Karl Geysbregts’ Grímur art

If historians in the far future would find art that was made by the Belgian artist Karl Geysbregts, they would probably be very confused. His handcrafted art looks like they were objects used in occult rituals by ancient viking tribes.
His sinister art also confuses people in the present. It is dark and repulsive, but after a short familiarization period, his art compels you to observe the aesthetic side. It reminds me of observing preserved mutated organisms in a jar at a museum. They also convert my repulsive feelings into pure fascination. We asked Geysbregts a couple of questions.

TBP: What kind of art do you make?
KG: I make what I describe as dark art, my take on reality with a twist.

TBP: How do you make your art?
KG: My inspiration comes from everywhere. Usually I have a concept in my mind and execute that any way possible.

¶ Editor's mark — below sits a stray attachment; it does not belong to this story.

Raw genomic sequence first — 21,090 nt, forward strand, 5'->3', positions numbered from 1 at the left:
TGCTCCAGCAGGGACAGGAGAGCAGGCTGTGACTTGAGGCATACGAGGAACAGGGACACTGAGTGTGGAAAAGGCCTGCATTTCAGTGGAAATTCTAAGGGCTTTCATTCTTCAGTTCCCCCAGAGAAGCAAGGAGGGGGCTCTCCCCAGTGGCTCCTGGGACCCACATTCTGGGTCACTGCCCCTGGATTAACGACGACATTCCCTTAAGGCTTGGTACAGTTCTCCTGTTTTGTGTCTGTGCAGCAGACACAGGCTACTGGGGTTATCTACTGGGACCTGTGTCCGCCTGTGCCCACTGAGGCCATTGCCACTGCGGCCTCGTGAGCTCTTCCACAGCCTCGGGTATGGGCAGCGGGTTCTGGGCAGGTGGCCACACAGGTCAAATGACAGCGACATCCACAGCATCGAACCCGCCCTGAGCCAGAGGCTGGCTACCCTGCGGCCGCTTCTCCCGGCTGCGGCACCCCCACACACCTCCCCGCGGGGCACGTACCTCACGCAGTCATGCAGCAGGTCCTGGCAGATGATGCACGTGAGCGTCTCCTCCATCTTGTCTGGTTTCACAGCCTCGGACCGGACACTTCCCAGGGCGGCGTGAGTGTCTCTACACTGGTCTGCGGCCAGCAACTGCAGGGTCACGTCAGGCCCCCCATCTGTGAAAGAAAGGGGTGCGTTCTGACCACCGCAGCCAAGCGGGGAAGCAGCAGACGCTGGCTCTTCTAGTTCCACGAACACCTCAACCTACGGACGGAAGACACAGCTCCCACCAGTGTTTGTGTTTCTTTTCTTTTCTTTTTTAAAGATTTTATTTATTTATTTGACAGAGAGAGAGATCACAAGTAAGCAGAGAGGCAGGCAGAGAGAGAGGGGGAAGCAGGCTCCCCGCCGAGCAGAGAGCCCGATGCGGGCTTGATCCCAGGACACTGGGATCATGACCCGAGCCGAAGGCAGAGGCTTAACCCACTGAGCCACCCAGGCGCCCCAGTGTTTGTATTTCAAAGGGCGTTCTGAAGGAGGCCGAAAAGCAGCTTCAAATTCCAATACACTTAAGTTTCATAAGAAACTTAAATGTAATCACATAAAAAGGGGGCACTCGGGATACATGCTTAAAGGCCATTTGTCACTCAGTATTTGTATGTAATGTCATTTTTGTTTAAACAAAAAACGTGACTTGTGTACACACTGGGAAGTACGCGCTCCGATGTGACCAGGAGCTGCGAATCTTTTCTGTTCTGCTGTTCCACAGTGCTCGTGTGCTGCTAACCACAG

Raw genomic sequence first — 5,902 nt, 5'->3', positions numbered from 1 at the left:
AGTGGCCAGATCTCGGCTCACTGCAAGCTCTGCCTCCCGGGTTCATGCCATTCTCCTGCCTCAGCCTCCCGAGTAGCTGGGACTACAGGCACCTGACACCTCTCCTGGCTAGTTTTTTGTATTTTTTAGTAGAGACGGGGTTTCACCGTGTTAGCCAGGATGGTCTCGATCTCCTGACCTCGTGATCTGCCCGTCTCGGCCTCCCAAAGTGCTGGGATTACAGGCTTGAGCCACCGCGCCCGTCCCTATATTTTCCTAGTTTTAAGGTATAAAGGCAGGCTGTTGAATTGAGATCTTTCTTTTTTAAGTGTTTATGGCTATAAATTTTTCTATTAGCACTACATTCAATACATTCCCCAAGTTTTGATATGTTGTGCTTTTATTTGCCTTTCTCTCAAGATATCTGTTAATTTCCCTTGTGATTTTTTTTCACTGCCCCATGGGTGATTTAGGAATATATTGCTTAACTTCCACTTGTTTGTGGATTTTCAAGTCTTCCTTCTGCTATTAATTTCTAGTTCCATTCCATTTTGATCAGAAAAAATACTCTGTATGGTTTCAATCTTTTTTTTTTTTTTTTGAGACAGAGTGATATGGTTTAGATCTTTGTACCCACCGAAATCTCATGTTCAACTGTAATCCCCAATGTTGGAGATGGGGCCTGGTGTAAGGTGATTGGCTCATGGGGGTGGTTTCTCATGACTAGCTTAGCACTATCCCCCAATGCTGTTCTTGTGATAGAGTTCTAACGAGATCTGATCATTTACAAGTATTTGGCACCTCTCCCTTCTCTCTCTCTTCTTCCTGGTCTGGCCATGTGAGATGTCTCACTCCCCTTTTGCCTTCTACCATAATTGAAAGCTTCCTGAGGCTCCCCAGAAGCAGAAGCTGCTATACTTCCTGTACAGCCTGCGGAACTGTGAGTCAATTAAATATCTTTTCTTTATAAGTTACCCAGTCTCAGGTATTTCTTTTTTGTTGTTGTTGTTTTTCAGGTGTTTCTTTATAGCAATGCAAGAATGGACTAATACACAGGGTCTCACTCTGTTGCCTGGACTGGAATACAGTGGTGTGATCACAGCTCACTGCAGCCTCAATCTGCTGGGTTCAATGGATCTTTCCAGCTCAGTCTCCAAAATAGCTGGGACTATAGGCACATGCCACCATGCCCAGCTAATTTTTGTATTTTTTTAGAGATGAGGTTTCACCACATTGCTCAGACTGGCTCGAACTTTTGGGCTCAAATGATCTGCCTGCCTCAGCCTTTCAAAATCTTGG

TBP: What kind of tools and material do you use?
KG: I use anything from chainsaws and knives to just my hands, I have a wide variety of tools. I prefer working with wood, but also clay and wax are things I use.

TBP: Where did you learn your craft?
KG: I started out as an autodidact, then I decided to follow art school to further educate myself, which I did for 5 years in Antwerpen.

TBP: How do people react when they see your art?
KG: They are either enthusiastic or disgusted, it seems to be very black and white, which is fine with me.

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Jo Luijten
Dutch-born editor and video maker.

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